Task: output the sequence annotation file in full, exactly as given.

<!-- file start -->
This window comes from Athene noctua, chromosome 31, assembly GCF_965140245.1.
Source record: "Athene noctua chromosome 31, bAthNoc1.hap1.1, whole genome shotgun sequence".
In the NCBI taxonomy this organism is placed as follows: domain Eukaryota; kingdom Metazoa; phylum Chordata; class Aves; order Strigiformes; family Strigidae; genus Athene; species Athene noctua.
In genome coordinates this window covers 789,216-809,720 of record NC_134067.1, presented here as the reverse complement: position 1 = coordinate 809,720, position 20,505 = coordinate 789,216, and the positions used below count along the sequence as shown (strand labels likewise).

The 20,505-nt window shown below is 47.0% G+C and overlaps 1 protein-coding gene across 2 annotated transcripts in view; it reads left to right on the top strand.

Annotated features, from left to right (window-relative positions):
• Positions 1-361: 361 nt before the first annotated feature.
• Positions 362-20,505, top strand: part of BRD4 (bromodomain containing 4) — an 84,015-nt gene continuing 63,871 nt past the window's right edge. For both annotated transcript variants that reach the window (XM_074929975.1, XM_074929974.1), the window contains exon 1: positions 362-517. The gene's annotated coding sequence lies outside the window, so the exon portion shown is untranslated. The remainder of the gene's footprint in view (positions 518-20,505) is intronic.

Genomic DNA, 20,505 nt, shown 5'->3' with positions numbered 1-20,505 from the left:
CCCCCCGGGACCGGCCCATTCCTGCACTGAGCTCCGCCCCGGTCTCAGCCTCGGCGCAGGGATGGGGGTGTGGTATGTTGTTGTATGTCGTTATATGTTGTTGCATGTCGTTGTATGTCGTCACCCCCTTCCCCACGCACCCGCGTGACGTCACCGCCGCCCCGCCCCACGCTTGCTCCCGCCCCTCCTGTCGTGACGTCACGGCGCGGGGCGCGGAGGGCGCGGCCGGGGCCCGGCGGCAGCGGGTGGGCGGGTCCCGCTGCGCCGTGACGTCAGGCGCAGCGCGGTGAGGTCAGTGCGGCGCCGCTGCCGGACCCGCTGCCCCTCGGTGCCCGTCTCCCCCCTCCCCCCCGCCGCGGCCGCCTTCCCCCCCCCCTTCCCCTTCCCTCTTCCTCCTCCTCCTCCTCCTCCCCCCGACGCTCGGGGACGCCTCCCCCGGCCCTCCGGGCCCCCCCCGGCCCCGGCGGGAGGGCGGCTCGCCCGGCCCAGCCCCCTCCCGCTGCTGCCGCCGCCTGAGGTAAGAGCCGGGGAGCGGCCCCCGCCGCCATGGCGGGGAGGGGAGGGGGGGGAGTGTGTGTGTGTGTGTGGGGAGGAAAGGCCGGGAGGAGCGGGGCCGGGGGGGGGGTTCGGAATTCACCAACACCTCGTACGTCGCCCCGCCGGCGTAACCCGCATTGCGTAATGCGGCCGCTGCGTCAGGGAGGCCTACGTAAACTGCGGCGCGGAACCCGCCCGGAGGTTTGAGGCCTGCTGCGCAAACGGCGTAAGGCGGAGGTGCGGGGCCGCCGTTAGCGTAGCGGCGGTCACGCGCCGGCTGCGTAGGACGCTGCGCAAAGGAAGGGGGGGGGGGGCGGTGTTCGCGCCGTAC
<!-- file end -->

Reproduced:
This window comes from Athene noctua, chromosome 31, assembly GCF_965140245.1.
Source record: "Athene noctua chromosome 31, bAthNoc1.hap1.1, whole genome shotgun sequence".
In the NCBI taxonomy this organism is placed as follows: domain Eukaryota; kingdom Metazoa; phylum Chordata; class Aves; order Strigiformes; family Strigidae; genus Athene; species Athene noctua.
In genome coordinates this window covers 789,216-809,720 of record NC_134067.1, presented here as the reverse complement: position 1 = coordinate 809,720, position 20,505 = coordinate 789,216, and the positions used below count along the sequence as shown (strand labels likewise).

The 20,505-nt window shown below is 47.0% G+C and overlaps 1 protein-coding gene across 2 annotated transcripts in view; it reads left to right on the top strand.

Annotated features, from left to right (window-relative positions):
• Positions 1-361: 361 nt before the first annotated feature.
• Positions 362-20,505, top strand: part of BRD4 (bromodomain containing 4) — an 84,015-nt gene continuing 63,871 nt past the window's right edge. For both annotated transcript variants that reach the window (XM_074929975.1, XM_074929974.1), the window contains exon 1: positions 362-517. The gene's annotated coding sequence lies outside the window, so the exon portion shown is untranslated. The remainder of the gene's footprint in view (positions 518-20,505) is intronic.

Genomic DNA, 20,505 nt, shown 5'->3' with positions numbered 1-20,505 from the left:
CCCCCCGGGACCGGCCCATTCCTGCACTGAGCTCCGCCCCGGTCTCAGCCTCGGCGCAGGGATGGGGGTGTGGTATGTTGTTGTATGTCGTTATATGTTGTTGCATGTCGTTGTATGTCGTCACCCCCTTCCCCACGCACCCGCGTGACGTCACCGCCGCCCCGCCCCACGCTTGCTCCCGCCCCTCCTGTCGTGACGTCACGGCGCGGGGCGCGGAGGGCGCGGCCGGGGCCCGGCGGCAGCGGGTGGGCGGGTCCCGCTGCGCCGTGACGTCAGGCGCAGCGCGGTGAGGTCAGTGCGGCGCCGCTGCCGGACCCGCTGCCCCTCGGTGCCCGTCTCCCCCCTCCCCCCCGCCGCGGCCGCCTTCCCCCCCCCCTTCCCCTTCCCTCTTCCTCCTCCTCCTCCTCCTCCCCCCGACGCTCGGGGACGCCTCCCCCGGCCCTCCGGGCCCCCCCCGGCCCCGGCGGGAGGGCGGCTCGCCCGGCCCAGCCCCCTCCCGCTGCTGCCGCCGCCTGAGGTAAGAGCCGGGGAGCGGCCCCCGCCGCCATGGCGGGGAGGGGAGGGGGGGGAGTGTGTGTGTGTGTGTGGGGAGGAAAGGCCGGGAGGAGCGGGGCCGGGGGGGGGGTTCGGAATTCACCAACACCTCGTACGTCGCCCCGCCGGCGTAACCCGCATTGCGTAATGCGGCCGCTGCGTCAGGGAGGCCTACGTAAACTGCGGCGCGGAACCCGCCCGGAGGTTTGAGGCCTGCTGCGCAAACGGCGTAAGGCGGAGGTGCGGGGCCGCCGTTAGCGTAGCGGCGGTCACGCGCCGGCTGCGTAGGACGCTGCGCAAAGGAAGGGGGGGGGGGGCGGTGTTCGCGCCGTAC